Warning about CNet / Download.com bundled installers

If you have downloaded Directory Opus from CNet / Download.com, or if you are a software developer whose work may be hosted there, please see this thread in the announcements forum:

[ul][li]Warning about CNet / Download.com bundled installers[/li][/ul]

(I'll un-sticky this in a few days; just posting it in Help & Support to spread the word.)

Wasn't it download.com that promised not to bundle any malware in their downloads several years ago? From my understanding they were going to repackage everything from scratch and start uploading "clean" installers instead....

...or am I getting it mixed up with a similar site?

I read elsewhere today that CNET is in the process of changing it's policy somewhat

download.com always promised clean downloads (no malware/spyware or any other bloats in software programs). But I guess, they need more moolah to provide the service and are going in the opposite direction.

What a silly idea to ruin such a long, and clean history with adware-infected installers...
I know the pay-per-install industry, the pay rates for US toolbar installs are usually in the $.5-$1.x range, and when you look at how many downloads their site gets, they must have banked quite nicely since they started dealing custom installers. But I doubt it will last for long; they'll lose the developers, and many users who will read about it or get annoyed by their new adwares' features. :grin:

I remember I tried to download a couple of files from them in the last year or so, but instead of the original software packages, I was being offered some weird installers. I stopped visiting the site, of course, but I never really thought they'd try to cheat their users and developers this way. Ah, well... their loss. And yours, too, in a way... many people discover new software by browsing their category lists, or they discover them via search engine, download.com ranks quite nice on SE's.

To sum it up, yes, you should definitely add at least 4 different toolbars into DOpus setup, I'm sure everyone agrees with that. You're not a real man till your browser looks like this:

Hey... how did you get on my mom's computer?

Hey... how did you get on my mom's computer?[/quote]
The trojan she got from download.com helped a lot, it was easy to get inside once she installed it. :slight_smile:

What a bunch of ****ers, and that was a reliable source... anyway some of us just download software from the official developer's website.

Yeah, I noticed junk bundled with Paragon Backup & Recovery 2011 (Advanced) Free.
It is a great free app, but since being hosted at CNET, it is bundled with junk.
The file that you actually download from CNET is a small download tool that you need to execute. It then downloads Paragon, along with other junk.

I don't understand why people don't download files from the origin source. Sure, these download-sites often let you find tools you searched for or didn't know about, but how many apps do you try/install that there's no time to dl them from source?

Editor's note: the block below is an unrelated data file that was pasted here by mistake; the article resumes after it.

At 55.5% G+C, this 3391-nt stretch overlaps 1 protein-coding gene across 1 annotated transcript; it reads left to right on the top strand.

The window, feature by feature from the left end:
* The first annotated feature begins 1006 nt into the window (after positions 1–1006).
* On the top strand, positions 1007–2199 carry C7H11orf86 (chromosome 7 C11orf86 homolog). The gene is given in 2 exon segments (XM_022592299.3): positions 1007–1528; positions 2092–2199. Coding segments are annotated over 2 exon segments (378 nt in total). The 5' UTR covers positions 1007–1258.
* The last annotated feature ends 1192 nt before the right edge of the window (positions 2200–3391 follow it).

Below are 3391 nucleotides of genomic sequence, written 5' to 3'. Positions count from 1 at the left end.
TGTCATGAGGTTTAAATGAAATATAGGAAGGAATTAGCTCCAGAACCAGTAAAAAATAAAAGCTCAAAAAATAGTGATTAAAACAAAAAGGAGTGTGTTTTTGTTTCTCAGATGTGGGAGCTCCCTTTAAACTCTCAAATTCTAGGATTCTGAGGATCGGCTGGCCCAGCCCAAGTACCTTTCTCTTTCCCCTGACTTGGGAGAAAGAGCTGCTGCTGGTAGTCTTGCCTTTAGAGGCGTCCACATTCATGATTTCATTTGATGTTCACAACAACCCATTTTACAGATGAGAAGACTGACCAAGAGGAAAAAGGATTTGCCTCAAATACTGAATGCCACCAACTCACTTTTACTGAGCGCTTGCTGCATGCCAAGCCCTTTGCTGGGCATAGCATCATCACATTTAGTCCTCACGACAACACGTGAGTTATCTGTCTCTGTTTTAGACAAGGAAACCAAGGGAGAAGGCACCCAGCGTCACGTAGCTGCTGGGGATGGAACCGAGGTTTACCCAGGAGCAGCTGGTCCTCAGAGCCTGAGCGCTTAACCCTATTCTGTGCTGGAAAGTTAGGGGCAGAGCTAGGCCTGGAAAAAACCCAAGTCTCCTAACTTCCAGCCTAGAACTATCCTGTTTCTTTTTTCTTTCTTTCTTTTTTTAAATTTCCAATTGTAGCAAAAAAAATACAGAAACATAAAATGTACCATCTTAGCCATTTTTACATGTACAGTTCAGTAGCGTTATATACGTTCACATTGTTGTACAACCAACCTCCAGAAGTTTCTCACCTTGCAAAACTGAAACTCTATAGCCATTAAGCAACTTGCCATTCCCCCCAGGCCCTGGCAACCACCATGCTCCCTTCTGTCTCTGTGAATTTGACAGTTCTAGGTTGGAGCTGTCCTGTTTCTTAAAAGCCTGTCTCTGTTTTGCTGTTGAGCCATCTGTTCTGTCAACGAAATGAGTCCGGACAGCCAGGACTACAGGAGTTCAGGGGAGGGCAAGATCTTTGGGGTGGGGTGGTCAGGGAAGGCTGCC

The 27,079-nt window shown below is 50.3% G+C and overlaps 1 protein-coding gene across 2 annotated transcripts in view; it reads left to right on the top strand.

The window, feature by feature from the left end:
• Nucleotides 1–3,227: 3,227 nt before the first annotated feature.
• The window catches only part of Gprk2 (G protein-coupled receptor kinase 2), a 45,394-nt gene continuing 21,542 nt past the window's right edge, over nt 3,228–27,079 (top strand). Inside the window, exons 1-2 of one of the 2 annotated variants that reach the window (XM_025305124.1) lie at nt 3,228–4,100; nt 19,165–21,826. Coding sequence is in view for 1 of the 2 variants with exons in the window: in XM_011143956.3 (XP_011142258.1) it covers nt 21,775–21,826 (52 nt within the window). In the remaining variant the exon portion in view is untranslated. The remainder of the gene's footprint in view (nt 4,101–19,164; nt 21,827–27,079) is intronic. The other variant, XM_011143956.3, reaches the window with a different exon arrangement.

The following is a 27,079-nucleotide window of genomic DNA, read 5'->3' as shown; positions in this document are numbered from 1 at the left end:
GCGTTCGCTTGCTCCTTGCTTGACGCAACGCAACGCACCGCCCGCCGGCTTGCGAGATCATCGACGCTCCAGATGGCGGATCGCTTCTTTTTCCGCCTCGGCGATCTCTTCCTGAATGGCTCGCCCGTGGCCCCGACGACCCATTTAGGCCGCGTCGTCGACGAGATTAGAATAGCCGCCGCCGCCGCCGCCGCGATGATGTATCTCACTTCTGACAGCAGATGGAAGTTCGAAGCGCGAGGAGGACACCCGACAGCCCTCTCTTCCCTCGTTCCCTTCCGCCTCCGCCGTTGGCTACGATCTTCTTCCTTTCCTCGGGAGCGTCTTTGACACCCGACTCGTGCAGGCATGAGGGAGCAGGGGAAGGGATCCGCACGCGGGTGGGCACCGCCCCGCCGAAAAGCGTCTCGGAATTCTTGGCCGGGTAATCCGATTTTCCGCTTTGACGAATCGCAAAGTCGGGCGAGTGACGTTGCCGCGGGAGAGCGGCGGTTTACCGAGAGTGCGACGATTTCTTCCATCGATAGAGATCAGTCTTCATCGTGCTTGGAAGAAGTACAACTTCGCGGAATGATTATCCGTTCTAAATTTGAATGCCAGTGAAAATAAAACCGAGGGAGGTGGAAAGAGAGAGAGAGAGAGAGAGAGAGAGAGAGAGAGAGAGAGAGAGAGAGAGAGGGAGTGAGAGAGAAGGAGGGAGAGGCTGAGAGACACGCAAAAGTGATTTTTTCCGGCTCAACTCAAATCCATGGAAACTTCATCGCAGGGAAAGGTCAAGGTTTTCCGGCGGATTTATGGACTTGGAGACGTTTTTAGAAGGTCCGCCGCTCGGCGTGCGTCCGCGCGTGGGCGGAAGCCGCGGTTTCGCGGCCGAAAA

Also I hate these "download-buttons" which are not download-buttons for what I am seeking (speaking of German sites). And if you find the right, "hidden" link, you have to walk through a bunch of sub-sites - do they all think I am an idiot (yes, they do, f... off)?

Picture of IE above is crazy and the only thing that makes me happy is people paying me for cleaning up/repairing such installations!

But AFAIK developers' copyright notes often include that w/o their permissions a modification is not allowed. What's about that?

Attitude of an average internet user:

And yeah, finding the developer website is 'hard work' for many people. :grin:

Picture of IE above is crazy.[/quote]
And not that rare... I regularly remove toolbars from my friends' and family members' computers. :grin:
No matter how many times I tell them to dismiss and requests to install toolbars, I always see at least 2-3 malicious or just useless toolbars at each PC I get my hands on.
Might also be a byproduct of careless rushing through installation procedures, many software developers use pay-per-install programs as an additional revenue source... winamp, ccleaner, gomplayer, bsplayer... so many popular apps today come bundled with useless junk.

This is true, now my fav K-Lite Codec Pack also offers junk at the end of its installation, but it's not included into setup.

Well, in my case above, the reason is this.
"Paragon Backup & Recovery 2011 (Advanced) Free" is only available for download via these 2 sites.

But I grabbed the real Paragon installer from my temp folder once the CNET downloader had finished.

It's ok to include some "advertising" when software you have to pay for is for free then. But not when it is just a download-place (if they can't earn money other way they should close!). These "addons" always are really absoluteley useless and nobody really knows which data they collect/send.

Thinking about going into a supermarket and have to buy things I don't need but have to because they offer bananas I want to eat!